Juglans major

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Juglans major
Juglans major Morton.jpg
Juglans major
Morton Arboretum acc. 614-47*1
Scientific classification
Kingdom: Plantae
(unranked): Angiosperms
(unranked): Eudicots
(unranked): Rosids
Order: Fagales
Family: Juglandaceae
Subfamily: Juglandoideae
Tribe: Juglandeae
Subtribe: Juglandinae
Genus: Juglans
Section: Rhysocaryon
Species: J. major
Binomial name
Juglans major
(Torr.) A. Heller
Juglans major range map 1.png
Natural range of Juglans major
Synonyms[1][2]
  • Juglans elaeopyren Dode
  • Juglans microcarpa subsp. major (Torr.) A.E. Murray
  • Juglans microcarpa var. major (Torr.) L.D. Benson
  • Juglans rupestris var. major Torr

Juglans major (literally, the larger walnut) is a walnut tree which grows to 50 ft tall (15 m) with a DBH of up to 2 feet (0.61 m) at elevations of 1000–7000 ft in Texas, Oklahoma, New Mexico, Arizona, and Utah.[3] It also occurs in Mexico as far south as Guerrero.[4] Common names include Arizona Walnut, Arizona Black Walnut (as it belongs to the "black walnuts" section Juglans sect. Rhysocaryon), and the generic Spanish term for walnuts nogal.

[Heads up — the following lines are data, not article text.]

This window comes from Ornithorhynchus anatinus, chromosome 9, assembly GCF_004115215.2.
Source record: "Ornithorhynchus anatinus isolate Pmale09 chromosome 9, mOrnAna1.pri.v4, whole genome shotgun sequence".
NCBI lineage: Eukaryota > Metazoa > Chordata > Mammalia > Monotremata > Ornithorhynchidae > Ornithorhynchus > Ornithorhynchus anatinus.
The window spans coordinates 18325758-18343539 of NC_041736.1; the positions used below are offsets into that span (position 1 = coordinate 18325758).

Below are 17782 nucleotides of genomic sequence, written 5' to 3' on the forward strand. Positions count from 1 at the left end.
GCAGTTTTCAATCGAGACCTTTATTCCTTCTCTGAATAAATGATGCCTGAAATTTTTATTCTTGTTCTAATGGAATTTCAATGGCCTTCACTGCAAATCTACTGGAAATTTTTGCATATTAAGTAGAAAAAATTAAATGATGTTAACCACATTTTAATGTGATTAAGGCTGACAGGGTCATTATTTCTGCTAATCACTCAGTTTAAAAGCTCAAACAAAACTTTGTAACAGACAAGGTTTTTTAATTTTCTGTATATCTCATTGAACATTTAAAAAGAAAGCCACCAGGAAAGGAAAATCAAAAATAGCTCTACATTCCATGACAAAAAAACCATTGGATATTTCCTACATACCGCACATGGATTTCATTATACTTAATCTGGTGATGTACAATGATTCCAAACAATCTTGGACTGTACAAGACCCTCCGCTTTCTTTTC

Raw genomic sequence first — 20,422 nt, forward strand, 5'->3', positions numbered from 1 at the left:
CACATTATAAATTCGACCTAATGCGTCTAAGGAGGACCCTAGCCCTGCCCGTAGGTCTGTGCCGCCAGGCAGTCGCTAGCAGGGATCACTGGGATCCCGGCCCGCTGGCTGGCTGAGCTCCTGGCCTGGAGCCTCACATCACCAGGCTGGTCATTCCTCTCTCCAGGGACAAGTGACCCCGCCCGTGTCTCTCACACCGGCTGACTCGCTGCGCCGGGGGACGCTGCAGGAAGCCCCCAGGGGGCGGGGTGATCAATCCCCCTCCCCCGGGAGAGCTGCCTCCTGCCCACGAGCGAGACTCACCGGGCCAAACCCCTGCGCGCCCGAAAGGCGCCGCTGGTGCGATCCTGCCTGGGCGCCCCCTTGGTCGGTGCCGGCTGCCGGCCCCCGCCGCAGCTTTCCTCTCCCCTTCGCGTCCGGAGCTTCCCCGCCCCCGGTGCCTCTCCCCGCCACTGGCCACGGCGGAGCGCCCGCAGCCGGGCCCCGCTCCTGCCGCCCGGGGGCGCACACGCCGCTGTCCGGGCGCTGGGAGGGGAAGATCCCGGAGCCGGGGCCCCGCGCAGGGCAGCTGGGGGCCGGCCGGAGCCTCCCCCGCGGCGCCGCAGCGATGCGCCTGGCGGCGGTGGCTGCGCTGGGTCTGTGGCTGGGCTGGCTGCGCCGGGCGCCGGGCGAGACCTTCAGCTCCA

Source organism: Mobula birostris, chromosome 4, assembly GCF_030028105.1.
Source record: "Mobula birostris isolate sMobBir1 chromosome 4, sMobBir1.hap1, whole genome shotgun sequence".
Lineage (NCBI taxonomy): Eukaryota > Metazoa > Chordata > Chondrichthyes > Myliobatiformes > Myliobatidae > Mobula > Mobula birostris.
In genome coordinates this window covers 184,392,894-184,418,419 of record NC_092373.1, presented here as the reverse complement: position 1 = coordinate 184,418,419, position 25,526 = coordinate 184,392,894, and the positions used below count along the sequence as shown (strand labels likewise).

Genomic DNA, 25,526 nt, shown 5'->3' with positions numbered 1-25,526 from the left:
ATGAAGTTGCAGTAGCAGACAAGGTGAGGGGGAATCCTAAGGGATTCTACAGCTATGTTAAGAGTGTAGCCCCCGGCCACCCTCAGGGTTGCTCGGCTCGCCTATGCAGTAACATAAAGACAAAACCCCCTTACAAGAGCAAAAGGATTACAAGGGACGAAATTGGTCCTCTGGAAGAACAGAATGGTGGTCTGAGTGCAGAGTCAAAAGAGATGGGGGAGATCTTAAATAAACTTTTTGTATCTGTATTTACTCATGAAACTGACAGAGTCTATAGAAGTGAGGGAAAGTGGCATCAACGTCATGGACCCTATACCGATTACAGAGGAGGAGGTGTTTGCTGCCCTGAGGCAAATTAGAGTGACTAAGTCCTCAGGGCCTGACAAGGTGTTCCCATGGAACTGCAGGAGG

Description[edit]

In moister areas, the tree features a single, stout trunk; there are usually several slender trunks in drier situations.[5] The 8–14 in long pinnately compound leaves bear 9–15 lanceolate leaflets, 3/8–11/4 in wide by 2–4 in long. The small nut has a thick shell with deep grooves enclosing an oily, edible seed.[6][7]

Where the range of J. major overlaps that of J. microcarpa, the two interbreed, producing many intermediate forms.[8][9]

References[edit]

  1. ^ Tropicos
  2. ^ The Plant List
  3. ^ http://plants.usda.gov/java/profile?symbol=JUMA
  4. ^ Laferriere, J.E. 1993. Juglandaceae, Walnut Family. Journal of the Arizona-Nevada Academy of Science 27:219.
  5. ^ Kershner, Mathews, Nelson, and Spellenberg, National Wildlife Federation Field Guide to Trees of North America Sterling Publishing Co., Inc, New York. © 2008 by Chanticleer Press, Inc. p. 228.
  6. ^ Heller, Amos Arthur. Muhlenbergia; a journal of botany 1(4): 50. 1904.
  7. ^ Torrey, John. Report of an Expedition down to the Zuni and Colorado Rivers 171, pl. 16. 1853.
  8. ^ Vines, Robert A. 1960. Trees, shrubs, and woody vines of the Southwest. Austin, TX: University of Texas Press. 1104 p
  9. ^ Powell, A. Michael. 1988. Trees & shrubs of Trans-Pecos Texas including Big Bend and Guadalupe Mountains National Parks. Big Bend National Park, TX: Big Bend Natural History Association. 536 p.

External links[edit]